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Cillian Murphy narrates podcast about survivors of Tuam Mother and Baby homes

The Peaky Blinders star is the patron of the Unesco Child and Family Research Centre at NUI Galway.


Cillian Murphy (Aaron Chown/PA)

Cillian Murphy (Aaron Chown/PA)

Cillian Murphy (Aaron Chown/PA)

Actor Cillian Murphy has narrated a new podcast series about the survivors of the Tuam Mother and Baby homes.

The series is part of the launch of a new digital exhibition of the Tuam Oral History Project which features biographies of some of the survivors of the homes.

The Peaky Blinders star is the patron of the Unesco Child and Family Research Centre at NUI Galway.

At a virtual event for survivors on Thursday, survivors of the institution, their families, advocates and members of the Tuam community shared their memories in an oral history archive.

It will form as part of an independent resource to learn about the history of the institution.

The Tuam Oral History Project, led by Dr Sarah Anne Buckley and Dr John Cunningham, is currently collecting and archiving the oral histories and life stories of survivors, and over the coming year will be involving survivors in artistic projects inspired by their stories.

Dr Sarah-Anne Buckley said: “While this project is looking at one institution in twentieth century Ireland, we believe it encapsulates the longer history of institutionalisation.

“As we now know, almost 200,000 women and children went through Ireland’s Mother and Baby Homes and County Homes – their stories both in these institutions and afterwards deserve continued attention by academics, artists and the State.”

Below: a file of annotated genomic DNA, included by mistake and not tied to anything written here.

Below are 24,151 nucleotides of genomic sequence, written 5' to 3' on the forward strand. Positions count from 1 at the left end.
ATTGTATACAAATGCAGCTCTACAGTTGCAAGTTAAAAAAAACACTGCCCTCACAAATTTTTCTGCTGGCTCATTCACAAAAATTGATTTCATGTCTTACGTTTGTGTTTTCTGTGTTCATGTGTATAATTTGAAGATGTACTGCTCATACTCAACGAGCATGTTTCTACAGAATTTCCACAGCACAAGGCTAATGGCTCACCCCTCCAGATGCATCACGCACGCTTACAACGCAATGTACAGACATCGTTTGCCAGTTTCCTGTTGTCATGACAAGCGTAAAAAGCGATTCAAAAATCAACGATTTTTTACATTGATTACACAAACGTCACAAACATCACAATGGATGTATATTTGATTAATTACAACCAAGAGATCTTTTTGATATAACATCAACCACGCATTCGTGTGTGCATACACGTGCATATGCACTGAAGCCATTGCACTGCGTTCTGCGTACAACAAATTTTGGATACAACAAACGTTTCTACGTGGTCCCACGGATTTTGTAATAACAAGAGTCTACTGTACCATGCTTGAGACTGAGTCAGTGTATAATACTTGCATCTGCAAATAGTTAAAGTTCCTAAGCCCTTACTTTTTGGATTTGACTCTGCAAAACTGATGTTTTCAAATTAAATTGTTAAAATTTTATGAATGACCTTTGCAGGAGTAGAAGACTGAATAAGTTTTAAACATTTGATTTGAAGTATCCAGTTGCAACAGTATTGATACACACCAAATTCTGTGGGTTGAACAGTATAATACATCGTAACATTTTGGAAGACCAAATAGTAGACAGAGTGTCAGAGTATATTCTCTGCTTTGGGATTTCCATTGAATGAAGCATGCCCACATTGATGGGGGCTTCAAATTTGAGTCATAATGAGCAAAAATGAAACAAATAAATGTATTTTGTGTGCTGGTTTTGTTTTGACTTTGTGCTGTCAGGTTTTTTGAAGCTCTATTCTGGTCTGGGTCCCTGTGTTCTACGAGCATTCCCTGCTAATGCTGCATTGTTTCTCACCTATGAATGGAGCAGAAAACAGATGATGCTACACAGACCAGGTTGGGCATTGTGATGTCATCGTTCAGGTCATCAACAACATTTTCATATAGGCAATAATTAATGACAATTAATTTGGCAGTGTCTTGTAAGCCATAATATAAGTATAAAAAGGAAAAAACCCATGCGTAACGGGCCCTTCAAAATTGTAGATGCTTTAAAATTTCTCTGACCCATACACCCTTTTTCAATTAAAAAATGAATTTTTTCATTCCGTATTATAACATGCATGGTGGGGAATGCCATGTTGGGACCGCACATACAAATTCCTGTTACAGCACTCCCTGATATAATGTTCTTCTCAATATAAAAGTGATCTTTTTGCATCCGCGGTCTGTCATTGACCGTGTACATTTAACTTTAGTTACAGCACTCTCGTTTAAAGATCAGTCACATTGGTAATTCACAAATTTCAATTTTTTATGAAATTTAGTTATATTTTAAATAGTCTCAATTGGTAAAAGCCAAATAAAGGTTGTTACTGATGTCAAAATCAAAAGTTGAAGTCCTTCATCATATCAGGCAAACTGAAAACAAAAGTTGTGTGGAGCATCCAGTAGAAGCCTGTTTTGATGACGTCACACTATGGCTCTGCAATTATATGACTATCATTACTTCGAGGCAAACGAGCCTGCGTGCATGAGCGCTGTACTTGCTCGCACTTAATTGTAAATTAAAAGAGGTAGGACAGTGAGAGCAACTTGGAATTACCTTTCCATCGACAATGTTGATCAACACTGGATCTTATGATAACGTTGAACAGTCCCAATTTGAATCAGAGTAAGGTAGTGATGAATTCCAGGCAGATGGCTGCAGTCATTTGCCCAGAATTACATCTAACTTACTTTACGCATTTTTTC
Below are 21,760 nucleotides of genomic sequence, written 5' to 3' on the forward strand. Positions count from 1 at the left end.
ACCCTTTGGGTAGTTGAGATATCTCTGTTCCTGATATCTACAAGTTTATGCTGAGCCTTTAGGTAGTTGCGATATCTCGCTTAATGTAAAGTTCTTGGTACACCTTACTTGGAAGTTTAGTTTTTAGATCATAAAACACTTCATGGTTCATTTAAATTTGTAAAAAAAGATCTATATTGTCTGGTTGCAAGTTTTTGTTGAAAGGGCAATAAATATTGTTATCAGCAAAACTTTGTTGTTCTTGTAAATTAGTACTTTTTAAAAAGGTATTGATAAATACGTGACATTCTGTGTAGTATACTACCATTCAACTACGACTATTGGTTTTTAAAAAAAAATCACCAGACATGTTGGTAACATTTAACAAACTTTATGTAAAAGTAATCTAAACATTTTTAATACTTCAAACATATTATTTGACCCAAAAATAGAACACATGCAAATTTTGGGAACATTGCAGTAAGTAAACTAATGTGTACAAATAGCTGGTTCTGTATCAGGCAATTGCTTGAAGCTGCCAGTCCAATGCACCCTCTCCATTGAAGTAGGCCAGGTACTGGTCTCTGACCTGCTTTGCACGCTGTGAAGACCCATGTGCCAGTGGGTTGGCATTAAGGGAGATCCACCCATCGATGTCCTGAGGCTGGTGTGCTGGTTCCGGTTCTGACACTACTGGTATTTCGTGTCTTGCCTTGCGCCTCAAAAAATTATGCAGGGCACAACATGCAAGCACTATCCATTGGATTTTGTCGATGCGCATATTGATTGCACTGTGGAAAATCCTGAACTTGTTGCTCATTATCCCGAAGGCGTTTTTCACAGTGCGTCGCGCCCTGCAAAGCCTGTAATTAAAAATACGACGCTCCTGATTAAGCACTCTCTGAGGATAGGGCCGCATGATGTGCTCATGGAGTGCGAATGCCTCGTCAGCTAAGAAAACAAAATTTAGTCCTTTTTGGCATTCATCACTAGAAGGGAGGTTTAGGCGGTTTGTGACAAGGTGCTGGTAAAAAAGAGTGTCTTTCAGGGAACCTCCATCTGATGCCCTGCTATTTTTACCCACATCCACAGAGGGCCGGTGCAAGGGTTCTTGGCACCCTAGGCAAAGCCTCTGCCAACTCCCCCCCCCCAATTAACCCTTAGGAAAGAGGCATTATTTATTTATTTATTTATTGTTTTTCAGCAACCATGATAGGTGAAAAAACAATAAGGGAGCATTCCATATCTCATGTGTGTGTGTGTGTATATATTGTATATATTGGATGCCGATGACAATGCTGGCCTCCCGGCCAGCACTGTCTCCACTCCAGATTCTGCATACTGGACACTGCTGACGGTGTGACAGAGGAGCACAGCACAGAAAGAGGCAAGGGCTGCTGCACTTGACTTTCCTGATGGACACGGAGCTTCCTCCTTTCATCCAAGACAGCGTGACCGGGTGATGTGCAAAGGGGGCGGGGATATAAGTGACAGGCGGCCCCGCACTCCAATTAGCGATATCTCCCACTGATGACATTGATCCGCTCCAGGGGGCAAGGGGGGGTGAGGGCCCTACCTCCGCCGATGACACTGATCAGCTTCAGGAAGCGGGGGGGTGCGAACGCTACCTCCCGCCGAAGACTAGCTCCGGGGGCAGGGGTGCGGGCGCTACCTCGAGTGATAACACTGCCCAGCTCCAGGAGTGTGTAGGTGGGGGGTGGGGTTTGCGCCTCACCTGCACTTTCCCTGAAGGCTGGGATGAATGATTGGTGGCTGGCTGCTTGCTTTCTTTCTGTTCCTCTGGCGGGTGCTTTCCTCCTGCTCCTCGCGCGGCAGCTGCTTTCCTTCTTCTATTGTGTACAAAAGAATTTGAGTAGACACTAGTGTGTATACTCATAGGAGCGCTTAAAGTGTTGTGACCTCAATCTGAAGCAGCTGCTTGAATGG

The university also announced provisional findings of a report into its historical links to donations of infant remains.

The fifth interim report of the Commission of Investigation into Mother and Baby Homes and Certain Related Matters found that between 1949 and 1964, Galway Medical School “received and paid for 35 infant anatomical subjects”.

The university is working on a project to try to identify these children and develop a memorial to them.

Research led by Dr Buckley and Dr Lorraine Grimes has found that these infants who died in the Central Hospital Galway could not have come from the Tuam institution, adding that there were nine infants and not 35 as believed.

President of NUI Galway, Professor Ciaran O hOgartaigh said: “Like many other State organisations, NUI Galway, or UCG as it was then, was part of a society that did not sufficiently value the lives of some of its most vulnerable citizens.

“As a university community, we are committed to openness, openness with regard to our institutional learning from the past, openness to new, often challenging perspectives and openness to communities which have not found universities, including our university, a welcoming part of their lived experience.

“By memorialising these men, women and children, we wish to at last honour their legacy and acknowledge their sacrifices.”

PA Media